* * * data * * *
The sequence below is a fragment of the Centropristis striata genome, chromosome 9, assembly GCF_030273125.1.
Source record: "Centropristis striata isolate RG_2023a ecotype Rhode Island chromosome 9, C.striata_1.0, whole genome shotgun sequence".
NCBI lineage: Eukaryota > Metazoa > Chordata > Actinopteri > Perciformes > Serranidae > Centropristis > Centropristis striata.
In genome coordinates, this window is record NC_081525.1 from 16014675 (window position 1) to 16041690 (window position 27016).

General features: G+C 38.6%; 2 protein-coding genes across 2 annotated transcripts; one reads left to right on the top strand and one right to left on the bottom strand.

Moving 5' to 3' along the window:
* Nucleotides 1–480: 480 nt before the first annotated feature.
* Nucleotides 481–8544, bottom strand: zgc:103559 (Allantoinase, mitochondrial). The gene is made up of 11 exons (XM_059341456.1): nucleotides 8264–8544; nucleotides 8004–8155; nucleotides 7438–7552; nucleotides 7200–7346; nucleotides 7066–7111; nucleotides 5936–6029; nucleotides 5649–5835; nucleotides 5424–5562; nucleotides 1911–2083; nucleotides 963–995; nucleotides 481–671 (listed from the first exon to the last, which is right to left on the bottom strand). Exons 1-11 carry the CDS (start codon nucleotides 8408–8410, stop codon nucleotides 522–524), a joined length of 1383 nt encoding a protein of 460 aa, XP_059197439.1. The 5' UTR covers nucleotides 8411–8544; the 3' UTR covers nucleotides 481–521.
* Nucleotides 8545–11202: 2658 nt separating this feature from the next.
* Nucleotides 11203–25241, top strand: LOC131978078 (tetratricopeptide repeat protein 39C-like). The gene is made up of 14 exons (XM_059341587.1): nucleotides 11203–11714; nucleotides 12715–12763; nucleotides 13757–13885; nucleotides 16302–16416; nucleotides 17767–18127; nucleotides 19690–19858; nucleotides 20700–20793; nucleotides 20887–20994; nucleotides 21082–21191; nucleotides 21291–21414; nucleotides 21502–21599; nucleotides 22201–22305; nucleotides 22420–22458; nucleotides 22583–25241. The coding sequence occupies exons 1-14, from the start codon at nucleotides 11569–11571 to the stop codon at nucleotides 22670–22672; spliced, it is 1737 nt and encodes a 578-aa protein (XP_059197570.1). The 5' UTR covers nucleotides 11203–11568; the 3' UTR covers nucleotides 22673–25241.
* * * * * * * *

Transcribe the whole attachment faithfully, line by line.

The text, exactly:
The sequence below is a fragment of the Centropristis striata genome, chromosome 9, assembly GCF_030273125.1.
Source record: "Centropristis striata isolate RG_2023a ecotype Rhode Island chromosome 9, C.striata_1.0, whole genome shotgun sequence".
NCBI lineage: Eukaryota > Metazoa > Chordata > Actinopteri > Perciformes > Serranidae > Centropristis > Centropristis striata.
In genome coordinates, this window is record NC_081525.1 from 16014675 (window position 1) to 16041690 (window position 27016).

General features: G+C 38.6%; 2 protein-coding genes across 2 annotated transcripts; one reads left to right on the top strand and one right to left on the bottom strand.

Moving 5' to 3' along the window:
* Nucleotides 1–480: 480 nt before the first annotated feature.
* Nucleotides 481–8544, bottom strand: zgc:103559 (Allantoinase, mitochondrial). The gene is made up of 11 exons (XM_059341456.1): nucleotides 8264–8544; nucleotides 8004–8155; nucleotides 7438–7552; nucleotides 7200–7346; nucleotides 7066–7111; nucleotides 5936–6029; nucleotides 5649–5835; nucleotides 5424–5562; nucleotides 1911–2083; nucleotides 963–995; nucleotides 481–671 (listed from the first exon to the last, which is right to left on the bottom strand). Exons 1-11 carry the CDS (start codon nucleotides 8408–8410, stop codon nucleotides 522–524), a joined length of 1383 nt encoding a protein of 460 aa, XP_059197439.1. The 5' UTR covers nucleotides 8411–8544; the 3' UTR covers nucleotides 481–521.
* Nucleotides 8545–11202: 2658 nt separating this feature from the next.
* Nucleotides 11203–25241, top strand: LOC131978078 (tetratricopeptide repeat protein 39C-like). The gene is made up of 14 exons (XM_059341587.1): nucleotides 11203–11714; nucleotides 12715–12763; nucleotides 13757–13885; nucleotides 16302–16416; nucleotides 17767–18127; nucleotides 19690–19858; nucleotides 20700–20793; nucleotides 20887–20994; nucleotides 21082–21191; nucleotides 21291–21414; nucleotides 21502–21599; nucleotides 22201–22305; nucleotides 22420–22458; nucleotides 22583–25241. The coding sequence occupies exons 1-14, from the start codon at nucleotides 11569–11571 to the stop codon at nucleotides 22670–22672; spliced, it is 1737 nt and encodes a 578-aa protein (XP_059197570.1). The 5' UTR covers nucleotides 11203–11568; the 3' UTR covers nucleotides 22673–25241.